“I always stayed as close as I could, but this is a whole different level of closeness. I would do reviews of architecture meetings with software architects, where now I get to sit with a developer and do code reviews and be with them while the code’s being written, as opposed to just being a reviewer.”
“I’m never afraid to have a great party. I’m never afraid to do stupid stuff. We can still do that at Ivy Softworks, there’s nothing wrong with that. I will dress in whatever costumes I need to dress in, I will stand on my head and drink beer if I have to. All those kind of things are all still part of me.”
How cool to know that Amazon didn’t suck that out of him, I said.
“What are you trying to say?” he asked.
From the outside, I said, Amazon comes off as very sterile. Not a lot of fun. Is that a misperception?
“My organization inside Amazon always had a lot of fun,” he said. “Here’s the difference: I could build up great, big ship parties at Microsoft, because it would take us two to three years — sometimes a lot longer — to get stuff out the door. So we had these long product cycles, where you could build up a huge amount of pent-up energy in the march to get to the end, and you’d have this big blowout at the end. Legendary parties that we would have.”
“At Amazon, things change every day. So there’s no one big event. In the device world, they have device shipments, but those are remote, and they don’t tend to be organized the way Microsoft was in that way. But in the software side of Amazon, you don’t have these big events, and so you don’t have the opportunity to have these giant party, but you still party, you still have fun. But it’s on an iterative scale. It’s an evolutionary party scene vs. a revolutionary party scene.”
In other words, you read the positioning paper, and then you party, I joked.
So seriously, what was it like to work for Jeff Bezos?
“Oh, actually, I’m not sugar-coating anything here,” Valentine said. “I had a lot of fun working with Jeff. I’ve worked for Andy Grove, I’ve worked for Steve Ballmer and Bill Gates, and I’ve worked for Jeff Bezos. All three very successful founding CEOs that created very successful companies. All four of those people were definitely different in their styles, their personalities and everything else.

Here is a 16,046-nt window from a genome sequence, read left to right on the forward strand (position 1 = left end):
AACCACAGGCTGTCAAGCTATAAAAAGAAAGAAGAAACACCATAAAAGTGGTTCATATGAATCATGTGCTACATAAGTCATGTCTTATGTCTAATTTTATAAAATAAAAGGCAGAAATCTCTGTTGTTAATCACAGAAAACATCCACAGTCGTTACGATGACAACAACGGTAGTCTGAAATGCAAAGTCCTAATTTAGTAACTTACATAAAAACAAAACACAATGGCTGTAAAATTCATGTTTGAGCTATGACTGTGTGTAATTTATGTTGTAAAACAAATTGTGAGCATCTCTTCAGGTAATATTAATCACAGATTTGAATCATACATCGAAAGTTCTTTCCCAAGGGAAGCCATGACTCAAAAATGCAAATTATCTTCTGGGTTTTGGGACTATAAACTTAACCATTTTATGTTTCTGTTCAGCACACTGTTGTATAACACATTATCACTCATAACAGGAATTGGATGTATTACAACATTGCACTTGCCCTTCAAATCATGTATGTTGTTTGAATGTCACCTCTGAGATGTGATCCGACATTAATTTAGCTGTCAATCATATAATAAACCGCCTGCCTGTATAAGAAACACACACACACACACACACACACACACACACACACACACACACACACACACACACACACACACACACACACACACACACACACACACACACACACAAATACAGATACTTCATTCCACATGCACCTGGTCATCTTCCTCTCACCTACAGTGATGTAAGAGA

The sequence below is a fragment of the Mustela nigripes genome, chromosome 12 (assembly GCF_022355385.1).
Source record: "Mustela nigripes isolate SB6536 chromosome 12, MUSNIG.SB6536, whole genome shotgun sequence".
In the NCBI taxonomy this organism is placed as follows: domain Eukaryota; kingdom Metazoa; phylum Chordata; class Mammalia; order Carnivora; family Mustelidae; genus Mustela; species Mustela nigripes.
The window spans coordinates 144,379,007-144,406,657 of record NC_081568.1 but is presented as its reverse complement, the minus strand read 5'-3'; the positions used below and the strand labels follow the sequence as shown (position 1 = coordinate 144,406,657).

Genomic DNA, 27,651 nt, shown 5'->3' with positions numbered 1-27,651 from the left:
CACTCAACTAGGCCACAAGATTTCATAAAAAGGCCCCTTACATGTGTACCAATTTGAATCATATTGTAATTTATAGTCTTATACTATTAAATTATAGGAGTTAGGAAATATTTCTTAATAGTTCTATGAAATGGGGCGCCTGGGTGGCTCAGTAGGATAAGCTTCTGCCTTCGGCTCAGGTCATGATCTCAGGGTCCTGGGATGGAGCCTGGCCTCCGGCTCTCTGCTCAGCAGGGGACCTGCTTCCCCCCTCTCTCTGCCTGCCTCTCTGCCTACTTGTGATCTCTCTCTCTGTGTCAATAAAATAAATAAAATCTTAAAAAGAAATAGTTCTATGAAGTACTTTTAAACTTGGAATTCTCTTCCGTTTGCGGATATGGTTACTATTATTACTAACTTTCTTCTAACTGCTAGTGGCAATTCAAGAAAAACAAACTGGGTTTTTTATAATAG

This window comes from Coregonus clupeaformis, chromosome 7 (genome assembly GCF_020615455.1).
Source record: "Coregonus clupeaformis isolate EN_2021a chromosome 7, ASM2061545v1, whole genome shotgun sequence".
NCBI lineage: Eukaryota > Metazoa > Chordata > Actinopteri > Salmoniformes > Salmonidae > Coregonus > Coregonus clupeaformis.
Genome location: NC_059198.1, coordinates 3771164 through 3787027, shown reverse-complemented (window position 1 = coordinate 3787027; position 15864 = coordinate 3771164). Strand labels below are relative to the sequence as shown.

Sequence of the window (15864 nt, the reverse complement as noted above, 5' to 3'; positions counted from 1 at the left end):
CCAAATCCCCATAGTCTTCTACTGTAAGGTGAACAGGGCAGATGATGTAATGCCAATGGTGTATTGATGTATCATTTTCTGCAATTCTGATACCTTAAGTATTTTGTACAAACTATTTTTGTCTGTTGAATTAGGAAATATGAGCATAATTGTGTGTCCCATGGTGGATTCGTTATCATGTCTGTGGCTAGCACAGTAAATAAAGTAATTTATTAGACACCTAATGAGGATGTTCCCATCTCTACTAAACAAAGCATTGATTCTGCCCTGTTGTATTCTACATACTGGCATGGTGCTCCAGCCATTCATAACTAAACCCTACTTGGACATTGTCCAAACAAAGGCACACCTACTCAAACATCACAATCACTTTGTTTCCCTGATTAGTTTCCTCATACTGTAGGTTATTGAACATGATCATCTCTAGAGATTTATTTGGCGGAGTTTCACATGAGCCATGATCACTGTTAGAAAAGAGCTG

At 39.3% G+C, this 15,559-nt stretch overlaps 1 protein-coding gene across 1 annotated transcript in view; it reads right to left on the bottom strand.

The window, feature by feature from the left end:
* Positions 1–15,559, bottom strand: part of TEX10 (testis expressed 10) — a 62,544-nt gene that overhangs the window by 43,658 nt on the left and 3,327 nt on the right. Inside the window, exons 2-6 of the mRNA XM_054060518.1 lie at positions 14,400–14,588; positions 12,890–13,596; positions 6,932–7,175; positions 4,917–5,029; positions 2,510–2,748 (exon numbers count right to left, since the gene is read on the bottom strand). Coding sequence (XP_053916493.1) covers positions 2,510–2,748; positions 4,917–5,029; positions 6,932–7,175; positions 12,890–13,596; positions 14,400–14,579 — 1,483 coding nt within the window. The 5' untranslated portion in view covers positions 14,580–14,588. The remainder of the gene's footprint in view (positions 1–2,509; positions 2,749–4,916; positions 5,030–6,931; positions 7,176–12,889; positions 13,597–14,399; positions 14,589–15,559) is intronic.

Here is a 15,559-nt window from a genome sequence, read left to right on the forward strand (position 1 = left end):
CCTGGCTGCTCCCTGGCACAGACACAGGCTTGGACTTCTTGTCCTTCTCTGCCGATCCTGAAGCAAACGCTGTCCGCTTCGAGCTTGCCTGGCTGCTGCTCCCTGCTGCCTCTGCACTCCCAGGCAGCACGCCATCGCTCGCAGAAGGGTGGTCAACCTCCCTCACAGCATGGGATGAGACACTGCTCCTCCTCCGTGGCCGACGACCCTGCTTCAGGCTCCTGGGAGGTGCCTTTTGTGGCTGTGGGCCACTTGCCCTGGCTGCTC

“Jeff doesn’t yell at you, he doesn’t do those kind of things, at least I didn’t see those things in my tenure there. If you do something wrong, it’s more like you disappointed your parent. That’s the feeling he can make you feel. Which is just as bad as getting yelled out, to be honest with you.
“But he’s brilliant. I always told him that the day I’d quit Amazon — which didn’t actually come true — is the day that I went to three meetings in a row with them where he didn’t tell me something that he didn’t learn. I wanted to be smarter than him for three meetings in a row. …
“Brilliant guy, really fun to work with. The big laugh is legit. Likes to have fun, and he taught me a lot.”
That was just a small part of our conversation, which focused largely on Ivy Softworks and and the state of the Seattle startup scene. You can listen to the whole show below. The conversation with Valentine and Ritter begins in the second segment, at 9:30 in the audio player below, following our weekly news roundup.